Mikie Hernandez, a worker and union organizer at PharmaCann’s River North Chicago location. Credit: Talia Anderson

Cannabis workers at two Illinois PharmaCann/Verilife locations voted recently to join Teamsters Local 777 and rejected a union sanctioned by the company in the same election.

Cannabis sales consultants and dispensing inventory specialists at the Verilife River North and Arlington Heights locations voted unanimously to unionize.

“The cannabis industry is young, and I think everybody here got involved thinking they would have a chance to be a part of the industry and be a part of shaping the industry,” said Verilife employee, Mikie Hernandez, an employee at the River North location. “I think the fact that the future of this industry is being built on our labor, makes us feel that we’re entitled to have a voice.”

Both River North and Arlington Heights employees are currently working to complete a list of demands. Chief among them are better wages, consistent work rules, a 40-hour work week, and benefits.

River North employees would like the company to deal with what Hernandez said is a company parking lot that is too small. Part-time employees must pay for parking when there’s no room in the company lot.

Jim Glimco, President of Teamsters Local 777, recognized there’s competition among labor unions to organize the cannabis industry.

“With Verilife, we’re organizing five locations at once,” Glimco said. “It’s a big demand because people working at these cannabis locations realize this is a real profitable industry and they want to be compensated and treated properly. It’s an industry that can afford to pay them well and provide benefits.”

UFCW organizers are clearly upset that Teamsters is edging them out of representing some dispensary workers.

“We think it’s interesting that Teamsters 777, who do not currently have an active union cannabis contract in Illinois, are telling cannabis workers that they are a better choice. But promises and talk can only get workers so far, strong union contracts that create cannabis careers are what workers are really after,” said Teresa Ramirez-Gonzalez, director of organizing for Local 881 UFCW. “We don’t tell workers that contracts come quick or easy, we think that any organization that promises something else is either not being truthful or has never done it.”

One of the biggest issues in the industry, Glimco added, is that a lot of workers want to be full-time with 40 hours a week on a regular basis.

“Some of the locations are not doing that,” Glimco said. “They’re having them work part-time and they are not getting the benefits and the hours they would like. So, I want to make this a normal job, [a] career. These places are mostly open seven days a week and the knowledge the workers have is amazing. They are a big asset to these companies. The company is very lucky to have these guys. To keep the caliber they have, they’ve got to pay them properly.”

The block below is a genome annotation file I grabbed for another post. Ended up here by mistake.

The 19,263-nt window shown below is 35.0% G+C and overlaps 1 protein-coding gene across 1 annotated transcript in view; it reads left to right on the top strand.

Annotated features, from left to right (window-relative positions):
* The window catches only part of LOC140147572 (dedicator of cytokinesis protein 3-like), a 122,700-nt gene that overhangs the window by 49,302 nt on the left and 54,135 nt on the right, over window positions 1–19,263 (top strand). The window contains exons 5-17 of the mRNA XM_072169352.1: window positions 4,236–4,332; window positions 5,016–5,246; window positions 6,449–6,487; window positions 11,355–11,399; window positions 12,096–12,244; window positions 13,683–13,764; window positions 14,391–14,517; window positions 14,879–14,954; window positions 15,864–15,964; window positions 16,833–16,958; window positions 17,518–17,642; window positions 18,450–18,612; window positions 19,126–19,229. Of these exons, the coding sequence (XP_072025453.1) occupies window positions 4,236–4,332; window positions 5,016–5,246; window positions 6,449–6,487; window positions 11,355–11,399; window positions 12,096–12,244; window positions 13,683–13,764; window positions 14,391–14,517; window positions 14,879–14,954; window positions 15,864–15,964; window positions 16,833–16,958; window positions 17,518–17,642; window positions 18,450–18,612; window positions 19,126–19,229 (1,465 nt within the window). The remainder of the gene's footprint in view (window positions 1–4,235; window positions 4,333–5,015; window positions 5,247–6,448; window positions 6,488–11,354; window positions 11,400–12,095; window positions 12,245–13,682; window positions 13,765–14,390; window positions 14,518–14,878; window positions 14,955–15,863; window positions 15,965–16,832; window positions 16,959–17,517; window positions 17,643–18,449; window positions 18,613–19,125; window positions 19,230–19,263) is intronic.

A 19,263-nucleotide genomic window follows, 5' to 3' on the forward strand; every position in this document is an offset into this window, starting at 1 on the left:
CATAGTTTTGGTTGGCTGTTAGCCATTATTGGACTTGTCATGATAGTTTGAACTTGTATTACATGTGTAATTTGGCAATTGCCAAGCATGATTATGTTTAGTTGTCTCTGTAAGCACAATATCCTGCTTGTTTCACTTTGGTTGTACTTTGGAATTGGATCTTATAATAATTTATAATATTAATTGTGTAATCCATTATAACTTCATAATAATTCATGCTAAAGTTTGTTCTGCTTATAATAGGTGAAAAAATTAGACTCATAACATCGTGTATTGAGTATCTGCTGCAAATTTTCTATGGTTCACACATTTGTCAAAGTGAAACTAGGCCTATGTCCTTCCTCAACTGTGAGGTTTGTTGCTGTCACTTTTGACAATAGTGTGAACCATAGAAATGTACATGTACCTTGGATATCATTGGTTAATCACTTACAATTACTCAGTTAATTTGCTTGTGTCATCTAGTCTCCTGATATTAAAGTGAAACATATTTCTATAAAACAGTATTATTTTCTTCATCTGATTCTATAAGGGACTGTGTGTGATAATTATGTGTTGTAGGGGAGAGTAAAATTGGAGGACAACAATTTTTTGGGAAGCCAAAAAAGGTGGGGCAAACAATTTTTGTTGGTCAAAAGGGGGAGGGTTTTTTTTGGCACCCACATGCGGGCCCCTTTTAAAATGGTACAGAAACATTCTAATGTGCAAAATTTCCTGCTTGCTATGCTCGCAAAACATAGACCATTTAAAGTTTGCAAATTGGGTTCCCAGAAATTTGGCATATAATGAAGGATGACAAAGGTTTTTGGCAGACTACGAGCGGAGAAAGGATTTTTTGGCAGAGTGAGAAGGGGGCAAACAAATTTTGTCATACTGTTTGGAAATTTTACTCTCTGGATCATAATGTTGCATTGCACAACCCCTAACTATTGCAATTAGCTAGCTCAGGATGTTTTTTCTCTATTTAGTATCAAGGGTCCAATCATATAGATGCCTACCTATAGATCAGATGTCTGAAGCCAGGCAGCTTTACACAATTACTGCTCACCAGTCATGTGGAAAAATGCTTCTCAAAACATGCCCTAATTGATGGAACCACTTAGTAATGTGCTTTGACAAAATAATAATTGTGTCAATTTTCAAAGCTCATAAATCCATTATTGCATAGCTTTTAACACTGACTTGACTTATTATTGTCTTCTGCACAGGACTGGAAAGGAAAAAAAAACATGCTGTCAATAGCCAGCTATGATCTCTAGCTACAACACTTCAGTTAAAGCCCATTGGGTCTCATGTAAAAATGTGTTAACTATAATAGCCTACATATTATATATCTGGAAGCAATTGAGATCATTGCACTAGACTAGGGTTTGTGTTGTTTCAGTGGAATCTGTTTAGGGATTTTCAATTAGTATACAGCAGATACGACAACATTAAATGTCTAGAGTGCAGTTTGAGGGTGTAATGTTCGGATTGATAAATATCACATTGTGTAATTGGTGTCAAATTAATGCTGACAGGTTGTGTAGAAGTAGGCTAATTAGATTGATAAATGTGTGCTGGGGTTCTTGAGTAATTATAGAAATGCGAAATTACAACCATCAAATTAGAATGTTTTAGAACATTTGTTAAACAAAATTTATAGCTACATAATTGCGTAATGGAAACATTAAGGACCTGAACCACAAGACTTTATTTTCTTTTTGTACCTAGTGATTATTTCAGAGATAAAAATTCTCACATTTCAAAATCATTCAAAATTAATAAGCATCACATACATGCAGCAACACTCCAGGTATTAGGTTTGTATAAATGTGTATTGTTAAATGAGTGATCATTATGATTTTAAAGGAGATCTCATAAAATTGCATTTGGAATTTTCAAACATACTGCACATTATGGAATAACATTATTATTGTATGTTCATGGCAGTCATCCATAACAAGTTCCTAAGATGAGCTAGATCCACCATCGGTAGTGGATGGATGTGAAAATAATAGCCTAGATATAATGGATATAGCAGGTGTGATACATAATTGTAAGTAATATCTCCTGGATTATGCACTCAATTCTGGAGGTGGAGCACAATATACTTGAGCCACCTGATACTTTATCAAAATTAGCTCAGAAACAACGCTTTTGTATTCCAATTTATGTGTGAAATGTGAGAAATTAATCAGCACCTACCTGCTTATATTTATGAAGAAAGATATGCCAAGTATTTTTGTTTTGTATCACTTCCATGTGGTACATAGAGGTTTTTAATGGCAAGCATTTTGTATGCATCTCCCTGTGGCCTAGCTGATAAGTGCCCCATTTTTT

Cannabis consultants earn an average $11 to 13 per hour, according to Cannacruiter, a cannabis recruiting company. Depending on location, industry sector, and job description, inventory specialists earn between $25,000 and $45,000 per year, according to jobs found on Simply Hired, a job board site.

Employees also want consistency in the work rules, which Glimco says changes daily. They also want employee discounts on products they purchase.

PharmaCann was the one to first bring up organizing with a union. It sent an email to employees saying the company was not against unionization, according to Hernandez

“It was kind of interesting that the company themselves actually brought it up. They signed an agreement with a local union to come in and talk to everybody.”

Hernandez and other employees listened to what UFCW Local 881 representatives had to say but did not see them as a good fit.

“We came across Teamsters 777 during an online search and reached out to them and a couple of others but seemed to click with Teamsters 777,” Hernandez said. “We talked to a couple of people they represented, and they had nothing but good things to say. We met with them many times and decided we wanted to bring them in. We voted by ballot about a week and-a-half ago.”

Hernandez added that he did not feel Verilife had done anything particularly egregious and that the company as a whole does more good than bad.

Both River North and Arlington Heights employees are now waiting to move forward with negotiations with the company. Negotiated contracts may be site specific, according to Glimico.

An election competition between Teamsters and UFCW at other Verilife locations is also coming up. Ballots go out November 16 for Ottawa and Romeoville employees and on November 24 for Rosemont, Ill.

In October, Chicago-based multi-state operator PharmaCann announced the acquisition of Denver-based LivWell Enlightened Health, expanding PharmaCann’s retail reach and adding cultivation capacity in both Colorado and Michigan. There’s no word on whether or not PharmaCann will extend its friendliness to labor organizing in other states.

“Our rights, duties, and obligations in response to organized labor activity are well-settled under the National Labor Relations Act and we will conduct ourselves in good faith within those guidelines,” said Jeremy Unruh, PharmaCann’s senior vice president of public and regulatory affairs, in an email.

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Brad Spirrison is a journalist, serial entrepreneur and media ecologist. He lives in Chicago with his son. Interests include music, meditation and Miles Davis.